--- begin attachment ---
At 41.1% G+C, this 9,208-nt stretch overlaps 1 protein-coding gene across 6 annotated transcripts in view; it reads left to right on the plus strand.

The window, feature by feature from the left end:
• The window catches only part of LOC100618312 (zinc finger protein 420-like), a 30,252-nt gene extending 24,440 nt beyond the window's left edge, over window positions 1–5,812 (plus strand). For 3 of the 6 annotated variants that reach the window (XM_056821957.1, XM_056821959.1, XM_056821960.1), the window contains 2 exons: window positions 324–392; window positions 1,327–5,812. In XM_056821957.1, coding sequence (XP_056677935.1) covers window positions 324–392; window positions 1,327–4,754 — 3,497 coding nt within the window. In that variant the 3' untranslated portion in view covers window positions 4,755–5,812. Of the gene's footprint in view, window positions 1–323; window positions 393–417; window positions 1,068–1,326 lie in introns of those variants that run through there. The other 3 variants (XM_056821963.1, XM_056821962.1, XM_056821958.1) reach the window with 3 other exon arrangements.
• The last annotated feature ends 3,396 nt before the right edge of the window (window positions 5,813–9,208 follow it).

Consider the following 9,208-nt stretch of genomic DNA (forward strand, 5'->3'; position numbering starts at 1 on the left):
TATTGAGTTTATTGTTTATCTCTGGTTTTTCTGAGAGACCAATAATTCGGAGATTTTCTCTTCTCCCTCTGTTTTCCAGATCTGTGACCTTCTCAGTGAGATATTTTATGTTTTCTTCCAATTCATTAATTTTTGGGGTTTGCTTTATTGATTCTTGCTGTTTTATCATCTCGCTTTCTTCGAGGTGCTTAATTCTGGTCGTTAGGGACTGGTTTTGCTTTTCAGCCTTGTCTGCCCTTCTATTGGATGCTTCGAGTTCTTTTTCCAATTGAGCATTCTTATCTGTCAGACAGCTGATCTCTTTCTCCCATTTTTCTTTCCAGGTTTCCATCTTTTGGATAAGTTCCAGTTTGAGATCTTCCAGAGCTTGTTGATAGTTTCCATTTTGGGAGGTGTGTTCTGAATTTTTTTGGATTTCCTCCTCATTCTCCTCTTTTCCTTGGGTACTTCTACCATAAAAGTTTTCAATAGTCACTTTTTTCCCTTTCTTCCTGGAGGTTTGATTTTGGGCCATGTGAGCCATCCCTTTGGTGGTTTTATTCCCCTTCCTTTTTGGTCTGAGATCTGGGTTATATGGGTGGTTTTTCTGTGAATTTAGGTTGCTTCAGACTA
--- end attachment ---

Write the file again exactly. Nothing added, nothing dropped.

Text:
At 41.1% G+C, this 9,208-nt stretch overlaps 1 protein-coding gene across 6 annotated transcripts in view; it reads left to right on the plus strand.

The window, feature by feature from the left end:
• The window catches only part of LOC100618312 (zinc finger protein 420-like), a 30,252-nt gene extending 24,440 nt beyond the window's left edge, over window positions 1–5,812 (plus strand). For 3 of the 6 annotated variants that reach the window (XM_056821957.1, XM_056821959.1, XM_056821960.1), the window contains 2 exons: window positions 324–392; window positions 1,327–5,812. In XM_056821957.1, coding sequence (XP_056677935.1) covers window positions 324–392; window positions 1,327–4,754 — 3,497 coding nt within the window. In that variant the 3' untranslated portion in view covers window positions 4,755–5,812. Of the gene's footprint in view, window positions 1–323; window positions 393–417; window positions 1,068–1,326 lie in introns of those variants that run through there. The other 3 variants (XM_056821963.1, XM_056821962.1, XM_056821958.1) reach the window with 3 other exon arrangements.
• The last annotated feature ends 3,396 nt before the right edge of the window (window positions 5,813–9,208 follow it).

Consider the following 9,208-nt stretch of genomic DNA (forward strand, 5'->3'; position numbering starts at 1 on the left):
TATTGAGTTTATTGTTTATCTCTGGTTTTTCTGAGAGACCAATAATTCGGAGATTTTCTCTTCTCCCTCTGTTTTCCAGATCTGTGACCTTCTCAGTGAGATATTTTATGTTTTCTTCCAATTCATTAATTTTTGGGGTTTGCTTTATTGATTCTTGCTGTTTTATCATCTCGCTTTCTTCGAGGTGCTTAATTCTGGTCGTTAGGGACTGGTTTTGCTTTTCAGCCTTGTCTGCCCTTCTATTGGATGCTTCGAGTTCTTTTTCCAATTGAGCATTCTTATCTGTCAGACAGCTGATCTCTTTCTCCCATTTTTCTTTCCAGGTTTCCATCTTTTGGATAAGTTCCAGTTTGAGATCTTCCAGAGCTTGTTGATAGTTTCCATTTTGGGAGGTGTGTTCTGAATTTTTTTGGATTTCCTCCTCATTCTCCTCTTTTCCTTGGGTACTTCTACCATAAAAGTTTTCAATAGTCACTTTTTTCCCTTTCTTCCTGGAGGTTTGATTTTGGGCCATGTGAGCCATCCCTTTGGTGGTTTTATTCCCCTTCCTTTTTGGTCTGAGATCTGGGTTATATGGGTGGTTTTTCTGTGAATTTAGGTTGCTTCAGACTA